John Hancock's father is a parson whose speaking abilities draw crowds from far away. John and his contemporaries discuss whether having wealth and celebrating Christmas are sins. John's friends and family members use phrases such as "God bless you" and "Thank the Lord," and prayer is common before meals and in school. Sam Adams, who writes a newspaper promoting freedom from England, asserts that liberty is a gift from God. In preparation for an attack by the French, many New Englanders fast and pray that God will sink the enemy ships with His mighty winds. Just then, winds tear at the building and cause the church bell to ring, and later, they learn the French are too badly injured to attack. Delighted, they cry, "If God be for us, who can be against us?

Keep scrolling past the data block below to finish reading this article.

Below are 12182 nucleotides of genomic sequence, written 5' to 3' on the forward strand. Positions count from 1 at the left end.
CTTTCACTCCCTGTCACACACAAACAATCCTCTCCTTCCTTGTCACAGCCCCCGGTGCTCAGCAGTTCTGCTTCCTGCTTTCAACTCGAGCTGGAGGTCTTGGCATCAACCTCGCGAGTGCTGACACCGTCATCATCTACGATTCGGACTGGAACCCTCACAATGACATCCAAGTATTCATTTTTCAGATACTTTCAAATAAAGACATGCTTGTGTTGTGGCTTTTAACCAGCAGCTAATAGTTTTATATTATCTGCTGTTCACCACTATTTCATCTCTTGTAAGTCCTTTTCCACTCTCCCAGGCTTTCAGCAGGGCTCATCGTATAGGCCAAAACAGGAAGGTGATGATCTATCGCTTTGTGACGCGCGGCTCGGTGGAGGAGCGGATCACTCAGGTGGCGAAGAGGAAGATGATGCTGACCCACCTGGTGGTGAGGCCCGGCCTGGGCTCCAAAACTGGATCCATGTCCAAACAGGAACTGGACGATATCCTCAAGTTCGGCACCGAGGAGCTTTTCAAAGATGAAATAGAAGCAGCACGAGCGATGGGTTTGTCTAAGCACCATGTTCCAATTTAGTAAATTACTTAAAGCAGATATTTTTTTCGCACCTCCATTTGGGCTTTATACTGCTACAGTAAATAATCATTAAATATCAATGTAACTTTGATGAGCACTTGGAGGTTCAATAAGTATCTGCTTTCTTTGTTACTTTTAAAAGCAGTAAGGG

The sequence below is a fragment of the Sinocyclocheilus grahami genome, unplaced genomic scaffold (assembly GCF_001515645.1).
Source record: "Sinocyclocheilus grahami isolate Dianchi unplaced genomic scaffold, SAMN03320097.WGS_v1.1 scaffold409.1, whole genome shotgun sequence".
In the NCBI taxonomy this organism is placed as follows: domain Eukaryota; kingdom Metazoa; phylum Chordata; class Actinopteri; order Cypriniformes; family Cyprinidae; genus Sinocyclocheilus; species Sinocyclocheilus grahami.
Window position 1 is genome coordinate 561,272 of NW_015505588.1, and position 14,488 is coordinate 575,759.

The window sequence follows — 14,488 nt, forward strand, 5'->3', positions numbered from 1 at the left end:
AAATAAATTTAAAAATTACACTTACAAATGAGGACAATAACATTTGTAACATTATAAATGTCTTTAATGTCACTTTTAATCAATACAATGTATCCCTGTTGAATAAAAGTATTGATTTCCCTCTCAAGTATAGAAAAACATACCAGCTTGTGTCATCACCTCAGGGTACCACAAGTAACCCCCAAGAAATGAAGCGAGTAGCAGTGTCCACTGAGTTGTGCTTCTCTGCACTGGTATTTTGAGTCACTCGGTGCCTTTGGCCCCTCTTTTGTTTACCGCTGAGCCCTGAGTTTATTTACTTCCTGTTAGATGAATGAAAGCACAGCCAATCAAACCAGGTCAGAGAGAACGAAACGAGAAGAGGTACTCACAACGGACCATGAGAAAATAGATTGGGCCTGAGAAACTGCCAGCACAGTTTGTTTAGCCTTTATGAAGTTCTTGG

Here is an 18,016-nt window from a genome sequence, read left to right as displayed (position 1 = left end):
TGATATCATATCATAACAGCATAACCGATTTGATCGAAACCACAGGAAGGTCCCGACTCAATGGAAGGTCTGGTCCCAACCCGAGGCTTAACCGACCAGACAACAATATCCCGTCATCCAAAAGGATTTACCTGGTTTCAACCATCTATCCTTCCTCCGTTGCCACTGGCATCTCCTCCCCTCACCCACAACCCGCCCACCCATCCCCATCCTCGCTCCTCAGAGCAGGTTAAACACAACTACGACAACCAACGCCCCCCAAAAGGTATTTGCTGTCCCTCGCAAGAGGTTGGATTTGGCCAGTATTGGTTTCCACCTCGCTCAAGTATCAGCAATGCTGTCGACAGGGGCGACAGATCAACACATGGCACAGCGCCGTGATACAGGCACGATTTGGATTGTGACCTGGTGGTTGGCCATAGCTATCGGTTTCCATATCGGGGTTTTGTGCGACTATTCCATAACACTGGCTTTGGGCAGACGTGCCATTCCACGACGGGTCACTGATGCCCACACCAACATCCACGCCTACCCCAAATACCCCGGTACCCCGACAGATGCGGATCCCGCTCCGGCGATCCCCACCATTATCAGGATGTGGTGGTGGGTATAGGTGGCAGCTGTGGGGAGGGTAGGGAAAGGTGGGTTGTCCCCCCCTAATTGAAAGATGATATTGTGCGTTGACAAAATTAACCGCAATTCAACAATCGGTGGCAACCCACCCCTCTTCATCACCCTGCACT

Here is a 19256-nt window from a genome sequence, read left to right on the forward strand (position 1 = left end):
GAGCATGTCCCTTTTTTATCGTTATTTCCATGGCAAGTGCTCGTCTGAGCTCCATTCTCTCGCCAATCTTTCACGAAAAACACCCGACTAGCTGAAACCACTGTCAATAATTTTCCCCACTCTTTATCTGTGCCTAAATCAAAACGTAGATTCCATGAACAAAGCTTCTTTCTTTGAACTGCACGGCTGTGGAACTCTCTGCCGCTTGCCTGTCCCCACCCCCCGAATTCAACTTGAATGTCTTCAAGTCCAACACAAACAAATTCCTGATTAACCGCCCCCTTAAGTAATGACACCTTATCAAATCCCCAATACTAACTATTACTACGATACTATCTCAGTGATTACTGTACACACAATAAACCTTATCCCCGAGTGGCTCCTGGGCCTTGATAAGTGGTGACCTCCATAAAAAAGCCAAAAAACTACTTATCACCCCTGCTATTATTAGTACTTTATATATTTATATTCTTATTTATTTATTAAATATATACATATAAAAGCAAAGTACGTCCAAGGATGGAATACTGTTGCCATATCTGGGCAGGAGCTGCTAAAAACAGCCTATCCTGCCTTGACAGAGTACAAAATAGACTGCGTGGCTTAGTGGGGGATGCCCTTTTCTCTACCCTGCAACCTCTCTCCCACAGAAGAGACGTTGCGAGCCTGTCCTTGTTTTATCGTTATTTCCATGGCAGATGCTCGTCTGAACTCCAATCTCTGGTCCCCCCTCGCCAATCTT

Authority Roles


John's parents are loving Christians. When his father dies, his mother is forced to send John to his aunt and uncle because of tight finances. John's aunt and uncle provide a stable, caring home. Uncle Tom, in particular, demonstrates a passionate interest in John's future and opens many doors for the boy. John later notes how Uncle Tom helped several young men learn a trade and succeed in businesses of their own. The British strong-arm the colonies into paying high taxes. They even kidnap American men and force them to work on their warships.



Other Belief Systems


None



Profanity/Graphic Violence


None



Kissing/Sex/Homosexuality


None



Awards


Unknown



Discussion Topics


If your children have read this book or someone has read it to them, consider these discussion topics:


Book reviews cover the content, themes and worldviews of fiction books, not their literary merit, and equip parents to decide whether a book is appropriate for their children. A book's inclusion does not constitute an endorsement by Focus on the Family.